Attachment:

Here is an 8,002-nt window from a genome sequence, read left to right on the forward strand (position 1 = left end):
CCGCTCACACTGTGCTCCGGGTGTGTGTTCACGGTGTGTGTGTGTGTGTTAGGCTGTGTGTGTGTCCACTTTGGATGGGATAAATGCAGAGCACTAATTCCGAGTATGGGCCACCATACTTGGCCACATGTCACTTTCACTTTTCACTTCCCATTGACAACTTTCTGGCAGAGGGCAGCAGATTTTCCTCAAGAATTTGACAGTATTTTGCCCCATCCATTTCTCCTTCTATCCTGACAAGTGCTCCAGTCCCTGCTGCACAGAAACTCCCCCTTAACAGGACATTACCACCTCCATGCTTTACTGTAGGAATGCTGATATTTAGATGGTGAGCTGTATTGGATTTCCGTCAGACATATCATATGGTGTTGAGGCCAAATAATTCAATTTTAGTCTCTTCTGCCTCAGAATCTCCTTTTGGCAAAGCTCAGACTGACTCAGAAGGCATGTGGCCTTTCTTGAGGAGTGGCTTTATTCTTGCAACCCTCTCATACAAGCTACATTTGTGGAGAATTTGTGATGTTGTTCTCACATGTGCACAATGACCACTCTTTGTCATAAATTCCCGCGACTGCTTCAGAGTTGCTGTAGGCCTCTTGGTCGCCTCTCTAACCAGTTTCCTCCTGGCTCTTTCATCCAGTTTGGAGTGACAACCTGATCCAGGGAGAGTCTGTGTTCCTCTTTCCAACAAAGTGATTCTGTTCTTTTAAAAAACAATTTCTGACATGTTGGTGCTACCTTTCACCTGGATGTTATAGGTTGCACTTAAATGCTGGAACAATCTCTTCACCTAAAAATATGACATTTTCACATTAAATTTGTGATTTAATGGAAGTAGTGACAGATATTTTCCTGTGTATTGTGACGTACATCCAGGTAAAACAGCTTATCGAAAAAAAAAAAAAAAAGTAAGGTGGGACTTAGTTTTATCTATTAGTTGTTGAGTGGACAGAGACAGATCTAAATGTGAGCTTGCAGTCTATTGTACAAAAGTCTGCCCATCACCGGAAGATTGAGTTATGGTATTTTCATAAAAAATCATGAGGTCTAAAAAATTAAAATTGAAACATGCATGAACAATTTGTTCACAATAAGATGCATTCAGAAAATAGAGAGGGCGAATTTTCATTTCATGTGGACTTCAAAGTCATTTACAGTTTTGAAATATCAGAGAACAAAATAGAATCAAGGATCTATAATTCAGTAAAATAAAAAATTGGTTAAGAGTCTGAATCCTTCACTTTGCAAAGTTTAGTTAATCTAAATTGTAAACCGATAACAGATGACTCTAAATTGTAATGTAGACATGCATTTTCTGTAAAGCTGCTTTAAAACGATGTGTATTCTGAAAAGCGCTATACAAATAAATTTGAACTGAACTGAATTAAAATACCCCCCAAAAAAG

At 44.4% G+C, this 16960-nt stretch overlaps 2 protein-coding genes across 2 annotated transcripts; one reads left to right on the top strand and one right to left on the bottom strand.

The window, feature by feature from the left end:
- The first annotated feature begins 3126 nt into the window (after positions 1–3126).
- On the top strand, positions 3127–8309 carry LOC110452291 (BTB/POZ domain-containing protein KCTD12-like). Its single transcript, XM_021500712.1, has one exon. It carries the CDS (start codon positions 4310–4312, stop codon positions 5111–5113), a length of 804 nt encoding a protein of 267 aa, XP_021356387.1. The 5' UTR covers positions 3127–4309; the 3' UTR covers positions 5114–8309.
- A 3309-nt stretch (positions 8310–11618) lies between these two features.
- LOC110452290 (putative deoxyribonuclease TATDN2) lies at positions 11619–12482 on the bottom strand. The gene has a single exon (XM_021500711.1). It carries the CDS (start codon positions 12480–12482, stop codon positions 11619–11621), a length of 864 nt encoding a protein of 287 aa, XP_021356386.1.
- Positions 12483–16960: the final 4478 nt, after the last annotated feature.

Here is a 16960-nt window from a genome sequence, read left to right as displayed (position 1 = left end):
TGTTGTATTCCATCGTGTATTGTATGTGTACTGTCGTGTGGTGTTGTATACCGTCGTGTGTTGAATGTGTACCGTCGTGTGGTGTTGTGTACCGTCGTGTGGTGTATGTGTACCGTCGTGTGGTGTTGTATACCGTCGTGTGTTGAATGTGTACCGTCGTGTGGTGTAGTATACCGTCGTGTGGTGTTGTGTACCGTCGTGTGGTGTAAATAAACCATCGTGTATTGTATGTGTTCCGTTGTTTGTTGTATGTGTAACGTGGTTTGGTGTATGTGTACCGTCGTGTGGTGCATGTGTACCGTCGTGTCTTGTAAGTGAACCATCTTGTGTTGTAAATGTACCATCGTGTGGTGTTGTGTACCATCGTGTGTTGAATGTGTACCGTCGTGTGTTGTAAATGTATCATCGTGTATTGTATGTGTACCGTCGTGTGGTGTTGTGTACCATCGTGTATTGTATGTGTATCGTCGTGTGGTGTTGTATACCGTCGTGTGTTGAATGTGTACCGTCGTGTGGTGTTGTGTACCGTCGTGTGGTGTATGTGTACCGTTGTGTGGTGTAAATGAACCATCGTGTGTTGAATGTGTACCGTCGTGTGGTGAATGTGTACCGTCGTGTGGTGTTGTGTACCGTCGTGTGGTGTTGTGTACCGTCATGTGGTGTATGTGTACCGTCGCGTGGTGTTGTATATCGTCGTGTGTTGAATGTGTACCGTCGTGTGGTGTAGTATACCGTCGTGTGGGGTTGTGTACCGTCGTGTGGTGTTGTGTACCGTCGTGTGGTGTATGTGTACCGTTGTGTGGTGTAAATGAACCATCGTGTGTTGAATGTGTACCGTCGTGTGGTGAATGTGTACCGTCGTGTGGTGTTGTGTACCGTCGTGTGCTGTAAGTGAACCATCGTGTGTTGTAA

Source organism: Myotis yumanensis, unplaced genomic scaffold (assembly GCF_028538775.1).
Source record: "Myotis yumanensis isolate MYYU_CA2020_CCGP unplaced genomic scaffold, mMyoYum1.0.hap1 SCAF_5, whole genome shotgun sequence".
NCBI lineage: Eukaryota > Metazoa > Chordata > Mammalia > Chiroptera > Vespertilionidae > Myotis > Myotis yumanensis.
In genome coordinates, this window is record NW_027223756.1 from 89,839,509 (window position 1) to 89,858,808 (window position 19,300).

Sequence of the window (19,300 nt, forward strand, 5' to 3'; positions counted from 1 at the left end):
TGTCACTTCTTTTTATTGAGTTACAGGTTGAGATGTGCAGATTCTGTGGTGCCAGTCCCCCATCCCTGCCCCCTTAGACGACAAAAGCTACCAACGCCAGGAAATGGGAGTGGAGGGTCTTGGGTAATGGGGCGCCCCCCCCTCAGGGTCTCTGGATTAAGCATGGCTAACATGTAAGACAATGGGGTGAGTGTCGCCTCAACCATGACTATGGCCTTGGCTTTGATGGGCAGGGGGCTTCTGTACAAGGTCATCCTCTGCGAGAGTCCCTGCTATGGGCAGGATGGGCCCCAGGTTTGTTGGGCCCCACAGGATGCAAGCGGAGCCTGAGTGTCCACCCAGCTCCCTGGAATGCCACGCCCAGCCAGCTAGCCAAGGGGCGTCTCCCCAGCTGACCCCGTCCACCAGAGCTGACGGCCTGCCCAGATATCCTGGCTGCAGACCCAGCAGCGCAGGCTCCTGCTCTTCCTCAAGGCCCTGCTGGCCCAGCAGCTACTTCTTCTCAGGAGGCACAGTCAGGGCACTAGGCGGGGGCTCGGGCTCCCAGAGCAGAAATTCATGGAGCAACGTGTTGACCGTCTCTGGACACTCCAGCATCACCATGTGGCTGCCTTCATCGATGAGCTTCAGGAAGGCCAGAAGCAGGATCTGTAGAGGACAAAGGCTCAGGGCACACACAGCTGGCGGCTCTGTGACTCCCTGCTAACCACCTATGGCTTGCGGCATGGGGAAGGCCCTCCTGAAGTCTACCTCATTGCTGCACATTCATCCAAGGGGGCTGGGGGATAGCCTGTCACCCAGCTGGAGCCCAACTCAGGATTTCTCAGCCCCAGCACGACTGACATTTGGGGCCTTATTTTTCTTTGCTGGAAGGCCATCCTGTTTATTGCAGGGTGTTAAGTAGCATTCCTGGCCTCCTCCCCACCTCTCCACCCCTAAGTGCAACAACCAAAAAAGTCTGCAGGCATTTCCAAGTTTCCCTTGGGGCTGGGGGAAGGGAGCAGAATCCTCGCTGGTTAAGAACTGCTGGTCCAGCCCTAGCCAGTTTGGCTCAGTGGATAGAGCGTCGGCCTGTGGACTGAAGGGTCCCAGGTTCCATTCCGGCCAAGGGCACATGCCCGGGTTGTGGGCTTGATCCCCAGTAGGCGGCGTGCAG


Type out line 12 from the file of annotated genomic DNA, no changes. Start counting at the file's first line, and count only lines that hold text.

Source organism: Myotis yumanensis, unplaced genomic scaffold (assembly GCF_028538775.1).